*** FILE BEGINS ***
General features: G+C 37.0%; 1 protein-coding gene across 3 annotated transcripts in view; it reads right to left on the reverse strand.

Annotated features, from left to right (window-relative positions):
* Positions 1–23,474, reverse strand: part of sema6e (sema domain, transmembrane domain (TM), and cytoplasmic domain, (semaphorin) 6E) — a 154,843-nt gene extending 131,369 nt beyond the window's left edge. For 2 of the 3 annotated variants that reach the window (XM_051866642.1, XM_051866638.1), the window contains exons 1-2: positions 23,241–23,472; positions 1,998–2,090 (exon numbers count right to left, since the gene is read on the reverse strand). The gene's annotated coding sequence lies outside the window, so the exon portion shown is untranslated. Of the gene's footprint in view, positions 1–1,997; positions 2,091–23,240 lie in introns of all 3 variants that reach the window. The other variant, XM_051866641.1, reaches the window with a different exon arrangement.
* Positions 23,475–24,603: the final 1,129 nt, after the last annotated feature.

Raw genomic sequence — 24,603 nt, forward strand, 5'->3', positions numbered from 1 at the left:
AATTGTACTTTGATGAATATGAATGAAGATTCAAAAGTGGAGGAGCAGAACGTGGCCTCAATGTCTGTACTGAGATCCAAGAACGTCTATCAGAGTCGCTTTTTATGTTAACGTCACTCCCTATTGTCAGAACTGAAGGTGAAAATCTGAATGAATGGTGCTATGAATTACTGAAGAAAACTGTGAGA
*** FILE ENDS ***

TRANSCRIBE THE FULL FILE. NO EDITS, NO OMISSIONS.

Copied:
General features: G+C 37.0%; 1 protein-coding gene across 3 annotated transcripts in view; it reads right to left on the reverse strand.

Annotated features, from left to right (window-relative positions):
* Positions 1–23,474, reverse strand: part of sema6e (sema domain, transmembrane domain (TM), and cytoplasmic domain, (semaphorin) 6E) — a 154,843-nt gene extending 131,369 nt beyond the window's left edge. For 2 of the 3 annotated variants that reach the window (XM_051866642.1, XM_051866638.1), the window contains exons 1-2: positions 23,241–23,472; positions 1,998–2,090 (exon numbers count right to left, since the gene is read on the reverse strand). The gene's annotated coding sequence lies outside the window, so the exon portion shown is untranslated. Of the gene's footprint in view, positions 1–1,997; positions 2,091–23,240 lie in introns of all 3 variants that reach the window. The other variant, XM_051866641.1, reaches the window with a different exon arrangement.
* Positions 23,475–24,603: the final 1,129 nt, after the last annotated feature.

Raw genomic sequence — 24,603 nt, forward strand, 5'->3', positions numbered from 1 at the left:
AATTGTACTTTGATGAATATGAATGAAGATTCAAAAGTGGAGGAGCAGAACGTGGCCTCAATGTCTGTACTGAGATCCAAGAACGTCTATCAGAGTCGCTTTTTATGTTAACGTCACTCCCTATTGTCAGAACTGAAGGTGAAAATCTGAATGAATGGTGCTATGAATTACTGAAGAAAACTGTGAGA